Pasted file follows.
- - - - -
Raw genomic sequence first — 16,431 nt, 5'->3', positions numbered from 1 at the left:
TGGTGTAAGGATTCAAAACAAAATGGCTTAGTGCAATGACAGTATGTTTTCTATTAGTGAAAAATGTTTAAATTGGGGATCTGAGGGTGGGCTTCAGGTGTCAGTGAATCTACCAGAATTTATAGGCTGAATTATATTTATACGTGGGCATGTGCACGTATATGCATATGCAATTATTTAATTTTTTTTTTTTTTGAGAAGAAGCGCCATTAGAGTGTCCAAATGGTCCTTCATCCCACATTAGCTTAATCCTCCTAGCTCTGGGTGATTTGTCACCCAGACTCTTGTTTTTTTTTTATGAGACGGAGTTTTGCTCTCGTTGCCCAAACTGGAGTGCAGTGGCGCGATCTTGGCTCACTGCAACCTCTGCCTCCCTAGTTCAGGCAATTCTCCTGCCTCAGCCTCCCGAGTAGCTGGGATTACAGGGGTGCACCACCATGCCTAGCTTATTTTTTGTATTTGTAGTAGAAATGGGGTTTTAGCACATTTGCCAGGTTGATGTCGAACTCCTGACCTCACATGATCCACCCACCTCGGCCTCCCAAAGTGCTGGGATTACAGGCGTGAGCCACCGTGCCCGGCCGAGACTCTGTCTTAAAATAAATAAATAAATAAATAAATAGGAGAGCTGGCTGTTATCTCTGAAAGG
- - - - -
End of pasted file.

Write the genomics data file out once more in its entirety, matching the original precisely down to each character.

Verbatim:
Raw genomic sequence first — 16,431 nt, 5'->3', positions numbered from 1 at the left:
TGGTGTAAGGATTCAAAACAAAATGGCTTAGTGCAATGACAGTATGTTTTCTATTAGTGAAAAATGTTTAAATTGGGGATCTGAGGGTGGGCTTCAGGTGTCAGTGAATCTACCAGAATTTATAGGCTGAATTATATTTATACGTGGGCATGTGCACGTATATGCATATGCAATTATTTAATTTTTTTTTTTTTTGAGAAGAAGCGCCATTAGAGTGTCCAAATGGTCCTTCATCCCACATTAGCTTAATCCTCCTAGCTCTGGGTGATTTGTCACCCAGACTCTTGTTTTTTTTTTATGAGACGGAGTTTTGCTCTCGTTGCCCAAACTGGAGTGCAGTGGCGCGATCTTGGCTCACTGCAACCTCTGCCTCCCTAGTTCAGGCAATTCTCCTGCCTCAGCCTCCCGAGTAGCTGGGATTACAGGGGTGCACCACCATGCCTAGCTTATTTTTTGTATTTGTAGTAGAAATGGGGTTTTAGCACATTTGCCAGGTTGATGTCGAACTCCTGACCTCACATGATCCACCCACCTCGGCCTCCCAAAGTGCTGGGATTACAGGCGTGAGCCACCGTGCCCGGCCGAGACTCTGTCTTAAAATAAATAAATAAATAAATAAATAGGAGAGCTGGCTGTTATCTCTGAAAGG